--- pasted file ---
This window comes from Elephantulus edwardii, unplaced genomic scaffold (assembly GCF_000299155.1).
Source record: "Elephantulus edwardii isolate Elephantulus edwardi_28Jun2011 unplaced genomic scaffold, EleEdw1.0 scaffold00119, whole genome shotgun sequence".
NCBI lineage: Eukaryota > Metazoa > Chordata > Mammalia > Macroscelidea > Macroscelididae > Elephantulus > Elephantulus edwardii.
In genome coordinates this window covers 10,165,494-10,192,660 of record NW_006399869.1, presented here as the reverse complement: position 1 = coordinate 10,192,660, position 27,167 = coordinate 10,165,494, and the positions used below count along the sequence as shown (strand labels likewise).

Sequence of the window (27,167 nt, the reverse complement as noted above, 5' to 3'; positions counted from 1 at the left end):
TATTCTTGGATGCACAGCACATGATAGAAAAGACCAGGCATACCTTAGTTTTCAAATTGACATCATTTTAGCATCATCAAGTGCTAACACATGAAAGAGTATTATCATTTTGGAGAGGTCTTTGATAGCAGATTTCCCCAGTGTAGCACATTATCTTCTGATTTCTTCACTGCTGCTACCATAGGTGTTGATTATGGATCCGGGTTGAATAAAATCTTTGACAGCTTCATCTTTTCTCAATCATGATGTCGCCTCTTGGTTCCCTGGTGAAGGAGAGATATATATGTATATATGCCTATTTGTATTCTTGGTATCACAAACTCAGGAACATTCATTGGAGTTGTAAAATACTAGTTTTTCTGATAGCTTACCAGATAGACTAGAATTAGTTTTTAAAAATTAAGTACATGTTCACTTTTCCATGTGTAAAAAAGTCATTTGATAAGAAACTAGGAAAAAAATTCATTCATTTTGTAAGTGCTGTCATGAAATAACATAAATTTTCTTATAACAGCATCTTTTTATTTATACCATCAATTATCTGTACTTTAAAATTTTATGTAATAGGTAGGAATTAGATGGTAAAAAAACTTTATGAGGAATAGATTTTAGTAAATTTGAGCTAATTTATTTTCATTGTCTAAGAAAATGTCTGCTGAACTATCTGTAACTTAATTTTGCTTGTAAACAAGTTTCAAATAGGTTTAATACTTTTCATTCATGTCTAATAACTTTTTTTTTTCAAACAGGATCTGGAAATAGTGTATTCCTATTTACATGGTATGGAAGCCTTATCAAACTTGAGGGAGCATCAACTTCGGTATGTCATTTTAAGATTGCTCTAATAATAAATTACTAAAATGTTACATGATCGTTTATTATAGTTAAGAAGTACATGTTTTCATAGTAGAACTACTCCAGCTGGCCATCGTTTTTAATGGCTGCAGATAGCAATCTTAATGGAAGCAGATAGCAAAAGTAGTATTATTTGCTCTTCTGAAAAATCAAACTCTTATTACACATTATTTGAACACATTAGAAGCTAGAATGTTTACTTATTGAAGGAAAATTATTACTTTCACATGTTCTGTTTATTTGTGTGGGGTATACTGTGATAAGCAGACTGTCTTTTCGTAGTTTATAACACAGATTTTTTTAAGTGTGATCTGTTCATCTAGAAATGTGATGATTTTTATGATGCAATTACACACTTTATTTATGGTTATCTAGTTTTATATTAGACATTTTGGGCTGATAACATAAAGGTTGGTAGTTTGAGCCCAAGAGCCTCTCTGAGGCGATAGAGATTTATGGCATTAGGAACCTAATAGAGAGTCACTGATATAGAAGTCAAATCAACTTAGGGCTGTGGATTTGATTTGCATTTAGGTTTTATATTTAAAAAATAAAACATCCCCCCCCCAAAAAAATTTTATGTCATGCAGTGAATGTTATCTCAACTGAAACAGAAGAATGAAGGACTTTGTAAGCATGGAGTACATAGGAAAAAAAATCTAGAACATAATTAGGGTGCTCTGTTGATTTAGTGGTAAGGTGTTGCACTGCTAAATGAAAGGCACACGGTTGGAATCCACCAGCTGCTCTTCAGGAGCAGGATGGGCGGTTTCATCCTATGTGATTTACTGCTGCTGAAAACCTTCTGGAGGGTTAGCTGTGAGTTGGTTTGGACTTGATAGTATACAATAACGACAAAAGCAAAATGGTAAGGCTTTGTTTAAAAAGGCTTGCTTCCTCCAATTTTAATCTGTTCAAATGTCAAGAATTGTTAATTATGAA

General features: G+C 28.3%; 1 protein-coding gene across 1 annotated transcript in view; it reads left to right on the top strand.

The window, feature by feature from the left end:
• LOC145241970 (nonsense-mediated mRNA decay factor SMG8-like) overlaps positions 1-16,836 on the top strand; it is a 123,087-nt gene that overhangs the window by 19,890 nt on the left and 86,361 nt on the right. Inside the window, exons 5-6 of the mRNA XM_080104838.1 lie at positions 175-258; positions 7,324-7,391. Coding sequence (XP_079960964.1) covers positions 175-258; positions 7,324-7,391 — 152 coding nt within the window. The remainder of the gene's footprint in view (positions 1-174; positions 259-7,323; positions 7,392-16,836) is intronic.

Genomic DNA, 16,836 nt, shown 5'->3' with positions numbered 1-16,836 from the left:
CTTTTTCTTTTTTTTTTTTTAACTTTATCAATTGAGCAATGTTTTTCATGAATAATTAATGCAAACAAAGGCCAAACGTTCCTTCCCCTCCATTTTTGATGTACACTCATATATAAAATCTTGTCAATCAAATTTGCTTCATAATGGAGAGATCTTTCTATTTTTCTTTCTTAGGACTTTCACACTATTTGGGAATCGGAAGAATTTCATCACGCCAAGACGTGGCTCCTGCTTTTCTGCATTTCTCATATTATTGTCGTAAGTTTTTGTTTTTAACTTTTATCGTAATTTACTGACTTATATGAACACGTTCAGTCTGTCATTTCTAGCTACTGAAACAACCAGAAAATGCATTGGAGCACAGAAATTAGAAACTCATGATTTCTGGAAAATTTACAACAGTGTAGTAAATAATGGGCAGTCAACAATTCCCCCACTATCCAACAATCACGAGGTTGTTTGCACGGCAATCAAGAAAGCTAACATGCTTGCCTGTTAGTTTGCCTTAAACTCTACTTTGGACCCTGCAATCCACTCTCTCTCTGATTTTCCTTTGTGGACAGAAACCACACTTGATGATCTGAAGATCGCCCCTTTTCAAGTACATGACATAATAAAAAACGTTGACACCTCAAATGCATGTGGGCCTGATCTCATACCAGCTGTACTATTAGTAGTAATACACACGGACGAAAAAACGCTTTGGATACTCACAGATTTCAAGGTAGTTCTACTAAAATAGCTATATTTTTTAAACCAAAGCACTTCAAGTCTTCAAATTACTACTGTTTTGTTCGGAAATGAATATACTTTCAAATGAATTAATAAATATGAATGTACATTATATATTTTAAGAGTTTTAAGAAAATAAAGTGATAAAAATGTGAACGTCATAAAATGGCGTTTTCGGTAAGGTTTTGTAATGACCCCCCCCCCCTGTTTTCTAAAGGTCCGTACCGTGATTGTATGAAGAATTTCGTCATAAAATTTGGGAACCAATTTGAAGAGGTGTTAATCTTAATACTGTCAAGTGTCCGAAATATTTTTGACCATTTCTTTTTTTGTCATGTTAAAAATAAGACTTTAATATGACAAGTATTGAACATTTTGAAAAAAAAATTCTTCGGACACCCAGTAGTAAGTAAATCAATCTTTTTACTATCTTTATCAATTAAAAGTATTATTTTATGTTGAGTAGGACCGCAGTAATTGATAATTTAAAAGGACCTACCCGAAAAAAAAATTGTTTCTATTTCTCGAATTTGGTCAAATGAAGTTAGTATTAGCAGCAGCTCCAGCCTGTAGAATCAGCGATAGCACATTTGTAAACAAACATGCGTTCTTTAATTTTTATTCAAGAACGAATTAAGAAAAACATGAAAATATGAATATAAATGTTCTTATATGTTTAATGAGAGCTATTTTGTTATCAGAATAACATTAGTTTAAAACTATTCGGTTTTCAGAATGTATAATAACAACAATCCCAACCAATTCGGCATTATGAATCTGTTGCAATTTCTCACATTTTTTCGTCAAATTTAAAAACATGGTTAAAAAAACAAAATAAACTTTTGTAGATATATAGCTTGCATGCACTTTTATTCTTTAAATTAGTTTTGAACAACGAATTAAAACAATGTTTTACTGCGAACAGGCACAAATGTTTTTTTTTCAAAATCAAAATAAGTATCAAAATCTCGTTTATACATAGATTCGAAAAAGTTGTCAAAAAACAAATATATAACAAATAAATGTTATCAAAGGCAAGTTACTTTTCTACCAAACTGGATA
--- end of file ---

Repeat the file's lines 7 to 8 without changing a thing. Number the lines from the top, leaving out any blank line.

General features: G+C 28.3%; 1 protein-coding gene across 1 annotated transcript in view; it reads left to right on the top strand.

The window, feature by feature from the left end: